November 2022 Update

In early November, I attended the ADL conference for the first time at the Jacob Javits Center in Manhattan. In our fractious society, I thought I needed a bit of inspiration (or at least, more insight). Happily I got both.

Highlights of the conference follow, and at the end, a spoiler alert:

This conference was focussed on anti-Semitism, whose enormous rise is up 34% from last year—with over 2700 incidents against Jews. Despite Jews being less than 2% of US population, over 60% of violence (against any group) was directed against Jews in the past year. Incredible, right?

Jonathan Greenblatt, CEO of the Anti Defamation League, has been busy. Every week, it seems there are new problems to address. Former President Trump recently dined with Kanye West and Holocaust denier, Nick Fuentes, at his Mar-a-Lago Florida home—despite Kanye ranting about Jews while praising Hitler (“I like Hitler”!) and despite Fuentes, a white nationalist who denies the Holocaust. To him, I might ask, “Then where are my grandparents, their siblings, their spouses, and all their children?”

By the way, after Trump’s recent announcement that he will run for President again, Greenblatt, paraphrased the familiar MAGA slogan (Make America Great Again), and tweeted “Make America Hate Again.”

Albert Bourla, CEO of Pfizer, receiving Courage Against Hate award from Jonathan Greenblatt, CEO of ADL

Among the speakers were Albert Bourla (CEO of Pfizer) given a Courage Against Hate award—highlighting his courage, despite death threats, to keep producing and distributing the Pfizer vaccine throughout the world—and for free to very poor countries who have no money to pay for it; Christopher Wray, current Director of the FBI describing special training new FBI agents are getting at the United States Holocaust Memorial Museum in Washington, DC; Rabbi Charlie Cytron-Walker, who was held hostage in his former synagogue in Colleyville, Texas; journalists Bret Stephens (of NYT), Ruth Marcus and Gene Robinson (both of the Washington Post), giving their views about the midterms that had just taken place and about the upcoming 2024 election (Note: ADL conference occurred on Thursday, January 10, only two days after the Midterms).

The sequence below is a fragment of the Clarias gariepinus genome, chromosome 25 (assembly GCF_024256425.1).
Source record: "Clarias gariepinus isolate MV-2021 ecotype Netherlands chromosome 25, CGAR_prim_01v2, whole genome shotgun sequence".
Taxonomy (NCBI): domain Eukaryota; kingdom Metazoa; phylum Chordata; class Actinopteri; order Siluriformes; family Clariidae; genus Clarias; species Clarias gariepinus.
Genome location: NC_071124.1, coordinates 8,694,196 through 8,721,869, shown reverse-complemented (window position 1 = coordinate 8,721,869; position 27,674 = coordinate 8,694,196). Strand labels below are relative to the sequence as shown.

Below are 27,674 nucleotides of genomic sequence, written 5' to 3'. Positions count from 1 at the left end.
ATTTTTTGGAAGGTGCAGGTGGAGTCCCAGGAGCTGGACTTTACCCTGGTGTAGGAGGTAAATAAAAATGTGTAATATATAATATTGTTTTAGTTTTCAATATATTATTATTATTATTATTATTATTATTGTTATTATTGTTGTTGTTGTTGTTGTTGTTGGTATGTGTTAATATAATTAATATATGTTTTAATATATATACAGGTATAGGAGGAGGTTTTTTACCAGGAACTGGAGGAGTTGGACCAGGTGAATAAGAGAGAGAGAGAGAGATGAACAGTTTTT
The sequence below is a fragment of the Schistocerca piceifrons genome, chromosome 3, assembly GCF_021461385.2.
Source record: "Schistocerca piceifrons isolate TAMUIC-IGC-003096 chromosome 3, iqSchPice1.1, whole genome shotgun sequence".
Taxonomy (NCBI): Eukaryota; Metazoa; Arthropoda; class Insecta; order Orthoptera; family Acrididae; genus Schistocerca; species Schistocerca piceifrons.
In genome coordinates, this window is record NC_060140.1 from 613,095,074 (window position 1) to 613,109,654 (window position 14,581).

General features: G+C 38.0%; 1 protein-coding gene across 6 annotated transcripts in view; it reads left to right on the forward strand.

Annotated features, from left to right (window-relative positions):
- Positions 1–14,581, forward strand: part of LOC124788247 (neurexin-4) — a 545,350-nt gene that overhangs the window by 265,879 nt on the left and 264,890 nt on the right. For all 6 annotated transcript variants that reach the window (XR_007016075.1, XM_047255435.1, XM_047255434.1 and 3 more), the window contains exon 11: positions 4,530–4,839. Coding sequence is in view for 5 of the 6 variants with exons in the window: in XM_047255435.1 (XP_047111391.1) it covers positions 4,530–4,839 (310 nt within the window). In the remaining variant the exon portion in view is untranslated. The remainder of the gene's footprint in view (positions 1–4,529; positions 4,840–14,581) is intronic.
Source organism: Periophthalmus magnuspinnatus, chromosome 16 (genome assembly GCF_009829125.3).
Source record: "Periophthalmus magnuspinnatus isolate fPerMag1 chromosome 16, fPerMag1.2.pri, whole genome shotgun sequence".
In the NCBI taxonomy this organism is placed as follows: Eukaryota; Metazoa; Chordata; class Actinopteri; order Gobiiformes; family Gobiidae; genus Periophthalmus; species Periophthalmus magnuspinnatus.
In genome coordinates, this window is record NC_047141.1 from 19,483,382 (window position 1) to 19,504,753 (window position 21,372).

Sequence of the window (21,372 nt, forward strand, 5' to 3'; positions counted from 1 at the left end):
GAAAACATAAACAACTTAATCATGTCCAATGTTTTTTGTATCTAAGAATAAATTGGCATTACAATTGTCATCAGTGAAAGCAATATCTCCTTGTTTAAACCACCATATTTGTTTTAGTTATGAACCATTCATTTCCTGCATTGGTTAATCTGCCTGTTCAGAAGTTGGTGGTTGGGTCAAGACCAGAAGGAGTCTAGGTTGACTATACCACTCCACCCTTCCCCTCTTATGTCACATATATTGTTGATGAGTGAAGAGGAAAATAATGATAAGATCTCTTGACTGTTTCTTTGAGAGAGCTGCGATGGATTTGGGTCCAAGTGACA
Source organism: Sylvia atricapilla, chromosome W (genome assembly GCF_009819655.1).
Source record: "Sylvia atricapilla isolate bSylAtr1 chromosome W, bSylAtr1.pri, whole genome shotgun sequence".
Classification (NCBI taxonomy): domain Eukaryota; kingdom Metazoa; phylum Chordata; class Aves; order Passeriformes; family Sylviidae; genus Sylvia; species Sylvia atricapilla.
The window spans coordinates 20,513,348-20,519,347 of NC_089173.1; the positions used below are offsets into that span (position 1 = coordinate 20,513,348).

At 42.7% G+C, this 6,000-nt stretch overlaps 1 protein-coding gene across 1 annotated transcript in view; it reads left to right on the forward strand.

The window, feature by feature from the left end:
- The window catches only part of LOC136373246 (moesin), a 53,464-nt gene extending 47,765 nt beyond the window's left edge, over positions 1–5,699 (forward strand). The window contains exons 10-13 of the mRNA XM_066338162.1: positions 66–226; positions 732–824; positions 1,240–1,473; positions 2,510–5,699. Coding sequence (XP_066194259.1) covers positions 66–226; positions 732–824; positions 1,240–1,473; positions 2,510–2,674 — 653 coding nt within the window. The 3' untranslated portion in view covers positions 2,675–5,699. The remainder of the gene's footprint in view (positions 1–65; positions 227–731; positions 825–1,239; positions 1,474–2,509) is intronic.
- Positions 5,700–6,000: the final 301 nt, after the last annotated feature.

Rabbi Charlie Cytron-Walker, held hostage in Colleyville, Texas, with Ann Weiss

Two of the most astounding speakers were Liz Cheney (recently voted out of office, and staunch member of the January 6th Commission) and Rupert Campbell, President of Adidas—he was a complete surprise to audience!

Liz Cheney explaining what’s most important to her, with Abby Pogrebin

When Liz Cheney was asked the pivotal question by her interlocateur, Abby Pogrebin: “If you knew that you would lose your job and your power, would you do it again?” her answer was clear and unequivocal: “I didn’t do what I did for power or to keep my job. I did it to protect the constitution!” And without hesitation, she affirmed she would do it again. Although Liz Cheney, herself a staunch conservative, is not a natural choice to speak at the more liberal ADL, the packed room exploded with applause and admiration for her.